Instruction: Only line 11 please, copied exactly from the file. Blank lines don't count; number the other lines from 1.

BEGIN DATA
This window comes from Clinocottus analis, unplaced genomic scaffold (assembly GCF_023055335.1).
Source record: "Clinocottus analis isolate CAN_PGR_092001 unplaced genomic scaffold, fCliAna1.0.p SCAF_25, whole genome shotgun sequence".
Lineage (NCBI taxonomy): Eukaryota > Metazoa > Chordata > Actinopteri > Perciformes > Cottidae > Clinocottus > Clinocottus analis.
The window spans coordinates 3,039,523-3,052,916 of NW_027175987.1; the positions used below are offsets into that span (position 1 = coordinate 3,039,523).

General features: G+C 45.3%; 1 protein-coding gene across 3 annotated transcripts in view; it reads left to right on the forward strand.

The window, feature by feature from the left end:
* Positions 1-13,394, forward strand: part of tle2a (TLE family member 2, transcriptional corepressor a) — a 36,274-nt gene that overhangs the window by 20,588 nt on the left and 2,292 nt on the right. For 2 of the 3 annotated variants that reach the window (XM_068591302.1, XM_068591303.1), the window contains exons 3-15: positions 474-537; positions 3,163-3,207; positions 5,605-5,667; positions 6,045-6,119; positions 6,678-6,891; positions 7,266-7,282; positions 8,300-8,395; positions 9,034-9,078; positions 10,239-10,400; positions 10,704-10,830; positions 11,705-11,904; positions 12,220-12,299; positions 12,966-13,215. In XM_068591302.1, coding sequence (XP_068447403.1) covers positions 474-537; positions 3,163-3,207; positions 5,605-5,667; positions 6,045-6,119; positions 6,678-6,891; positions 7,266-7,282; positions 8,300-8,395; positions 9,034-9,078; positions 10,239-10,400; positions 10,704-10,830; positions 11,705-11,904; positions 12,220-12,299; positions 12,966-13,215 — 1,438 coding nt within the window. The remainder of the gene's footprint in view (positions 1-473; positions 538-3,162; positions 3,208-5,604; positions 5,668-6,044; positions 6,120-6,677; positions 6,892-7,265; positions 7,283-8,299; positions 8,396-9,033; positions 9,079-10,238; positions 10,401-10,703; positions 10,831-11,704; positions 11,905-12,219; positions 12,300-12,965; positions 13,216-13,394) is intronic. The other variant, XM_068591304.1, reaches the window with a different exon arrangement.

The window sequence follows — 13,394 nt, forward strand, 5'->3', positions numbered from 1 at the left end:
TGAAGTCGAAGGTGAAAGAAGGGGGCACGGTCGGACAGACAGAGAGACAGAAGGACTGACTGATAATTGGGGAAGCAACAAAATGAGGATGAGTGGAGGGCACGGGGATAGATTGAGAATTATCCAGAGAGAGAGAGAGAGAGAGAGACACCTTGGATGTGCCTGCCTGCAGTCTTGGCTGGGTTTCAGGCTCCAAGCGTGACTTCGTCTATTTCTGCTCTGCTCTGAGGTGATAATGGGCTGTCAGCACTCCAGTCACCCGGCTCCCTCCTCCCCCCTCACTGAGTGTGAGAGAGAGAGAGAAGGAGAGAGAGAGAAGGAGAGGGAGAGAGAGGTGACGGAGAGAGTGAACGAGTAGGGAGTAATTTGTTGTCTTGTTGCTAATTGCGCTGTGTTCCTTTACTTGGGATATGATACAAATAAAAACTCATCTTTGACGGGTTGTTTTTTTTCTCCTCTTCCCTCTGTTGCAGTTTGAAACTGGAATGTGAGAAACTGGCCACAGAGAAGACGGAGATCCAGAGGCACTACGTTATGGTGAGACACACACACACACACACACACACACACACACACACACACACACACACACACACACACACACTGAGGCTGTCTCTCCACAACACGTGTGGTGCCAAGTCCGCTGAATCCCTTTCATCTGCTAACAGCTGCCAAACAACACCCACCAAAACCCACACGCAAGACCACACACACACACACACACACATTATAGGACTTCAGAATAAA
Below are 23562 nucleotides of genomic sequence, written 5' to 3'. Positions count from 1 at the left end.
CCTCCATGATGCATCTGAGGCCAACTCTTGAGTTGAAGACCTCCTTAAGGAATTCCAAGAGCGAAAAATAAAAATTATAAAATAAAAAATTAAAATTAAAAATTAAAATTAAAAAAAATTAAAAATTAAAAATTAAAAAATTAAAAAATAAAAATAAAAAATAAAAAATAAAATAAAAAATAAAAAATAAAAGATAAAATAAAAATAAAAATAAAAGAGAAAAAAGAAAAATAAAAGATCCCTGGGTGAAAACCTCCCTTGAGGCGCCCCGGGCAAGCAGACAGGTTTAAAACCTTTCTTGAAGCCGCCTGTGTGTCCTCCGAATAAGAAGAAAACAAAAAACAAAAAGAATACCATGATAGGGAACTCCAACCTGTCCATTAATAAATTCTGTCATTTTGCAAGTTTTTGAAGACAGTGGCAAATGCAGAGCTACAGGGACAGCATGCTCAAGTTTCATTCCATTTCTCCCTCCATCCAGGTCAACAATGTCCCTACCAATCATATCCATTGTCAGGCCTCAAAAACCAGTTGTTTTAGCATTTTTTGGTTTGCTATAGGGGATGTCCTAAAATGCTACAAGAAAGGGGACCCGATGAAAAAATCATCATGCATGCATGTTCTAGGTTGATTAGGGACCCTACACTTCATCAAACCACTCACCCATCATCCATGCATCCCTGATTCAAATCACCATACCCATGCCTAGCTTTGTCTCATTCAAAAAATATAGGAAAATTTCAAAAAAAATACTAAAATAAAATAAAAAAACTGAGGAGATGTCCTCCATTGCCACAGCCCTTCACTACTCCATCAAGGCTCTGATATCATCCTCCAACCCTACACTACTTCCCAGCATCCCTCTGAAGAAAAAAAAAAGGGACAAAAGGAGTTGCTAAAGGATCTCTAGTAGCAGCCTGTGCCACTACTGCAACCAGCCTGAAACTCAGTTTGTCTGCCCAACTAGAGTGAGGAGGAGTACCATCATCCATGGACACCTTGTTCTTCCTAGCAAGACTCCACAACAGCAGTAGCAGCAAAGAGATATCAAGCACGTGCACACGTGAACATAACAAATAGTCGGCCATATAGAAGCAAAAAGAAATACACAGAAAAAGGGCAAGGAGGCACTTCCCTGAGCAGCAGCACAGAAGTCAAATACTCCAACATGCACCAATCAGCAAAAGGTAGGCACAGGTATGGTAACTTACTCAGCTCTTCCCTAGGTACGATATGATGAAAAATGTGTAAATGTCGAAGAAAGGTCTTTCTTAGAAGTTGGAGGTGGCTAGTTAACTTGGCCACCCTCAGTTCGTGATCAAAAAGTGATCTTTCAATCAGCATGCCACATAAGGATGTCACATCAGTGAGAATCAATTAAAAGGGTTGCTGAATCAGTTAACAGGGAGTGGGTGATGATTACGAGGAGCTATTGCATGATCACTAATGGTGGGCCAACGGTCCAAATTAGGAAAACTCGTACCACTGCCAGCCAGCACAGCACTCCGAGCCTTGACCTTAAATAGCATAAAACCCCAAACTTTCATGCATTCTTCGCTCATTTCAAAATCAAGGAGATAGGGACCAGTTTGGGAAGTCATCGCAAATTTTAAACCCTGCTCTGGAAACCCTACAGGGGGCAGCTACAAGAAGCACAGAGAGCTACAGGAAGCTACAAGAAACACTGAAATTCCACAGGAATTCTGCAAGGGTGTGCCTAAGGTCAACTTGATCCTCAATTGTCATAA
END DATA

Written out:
CCTCCATGATGCATCTGAGGCCAACTCTTGAGTTGAAGACCTCCTTAAGGAATTCCAAGAGCGAAAAATAAAAATTATAAAATAAAAAATTAAAATTAAAAATTAAAATTAAAAAAAATTAAAAATTAAAAATTAAAAAATTAAAAAATAAAAATAAAAAATAAAAAATAAAATAAAAAATAAAAAATAAAAGATAAAATAAAAATAAAAATAAAAGAGAAAAAAGAAAAATAAAAGATCCCTGGGTGAAAACCTCCCTTGAGGCGCCCCGGGCAAGCAGACAGGTTTAAAACCTTTCTTGAAGCCGCCTGTGTGTCCTCCGAATAAGAAGAAAACAAAAAACAAAAAGAATACCATGATAGGGAACTCCAACCTGTCCATTAATAAATTCTGTCATTTTGCAAGTTTTTGAAGACAGTGGCAAATGCAGAGCTACAGGGACAGCATGCTCAAGTTTCATTCCATTTCTCCCTCCATCCAGGTCAACAATGTCCCTACCAATCATATCCATTGTCAGGCCTCAAAAACCAGTTGTTTTAGCATTTTTTGGTTTGCTATAGGGGATGTCCTAAAATGCTACAAGAAAGGGGACCCGATGAAAAAATCATCATGCATGCATGTTCTAGGTTGATTAGGGACCCTACACTTCATCAAACCACTCACCCATCATCCATGCATCCCTGATTCAAATCACCATACCCATGCCTAGCTTTGTCTCATTCAAAAAATATAGGAAAATTTCAAAAAAAATACTAAAATAAAATAAAAAAACTGAGGAGATGTCCTCCATTGCCACAGCCCTTCACTACTCCATCAAGGCTCTGATATCATCCTCCAACCCTACACTACTTCCCAGCATCCCTCTGAAGAAAAAAAAAAGGGACAAAAGGAGTTGCTAAAGGATCTCTAGTAGCAGCCTGTGCCACTACTGCAACCAGCCTGAAACTCAGTTTGTCTGCCCAACTAGAGTGAGGAGGAGTACCATCATCCATGGACACCTTGTTCTTCCTAGCAAGACTCCACAACAGCAGTAGCAGCAAAGAGATATCAAGCACGTGCACACGTGAACATAACAAATAGTCGGCCATATAGAAGCAAAAAGAAATACACAGAAAAAGGGCAAGGAGGCACTTCCCTGAGCAGCAGCACAGAAGTCAAATACTCCAACATGCACCAATCAGCAAAAGGTAGGCACAGGTATGGTAACTTACTCAGCTCTTCCCTAGGTACGATATGATGAAAAATGTGTAAATGTCGAAGAAAGGTCTTTCTTAGAAGTTGGAGGTGGCTAGTTAACTTGGCCACCCTCAGTTCGTGATCAAAAAGTGATCTTTCAATCAGCATGCCACATAAGGATGTCACATCAGTGAGAATCAATTAAAAGGGTTGCTGAATCAGTTAACAGGGAGTGGGTGATGATTACGAGGAGCTATTGCATGATCACTAATGGTGGGCCAACGGTCCAAATTAGGAAAACTCGTACCACTGCCAGCCAGCACAGCACTCCGAGCCTTGACCTTAAATAGCATAAAACCCCAAACTTTCATGCATTCTTCGCTCATTTCAAAATCAAGGAGATAGGGACCAGTTTGGGAAGTCATCGCAAATTTTAAACCCTGCTCTGGAAACCCTACAGGGGGCAGCTACAAGAAGCACAGAGAGCTACAGGAAGCTACAAGAAACACTGAAATTCCACAGGAATTCTGCAAGGGTGTGCCTAAGGTCAACTTGATCCTCAATTGTCATAA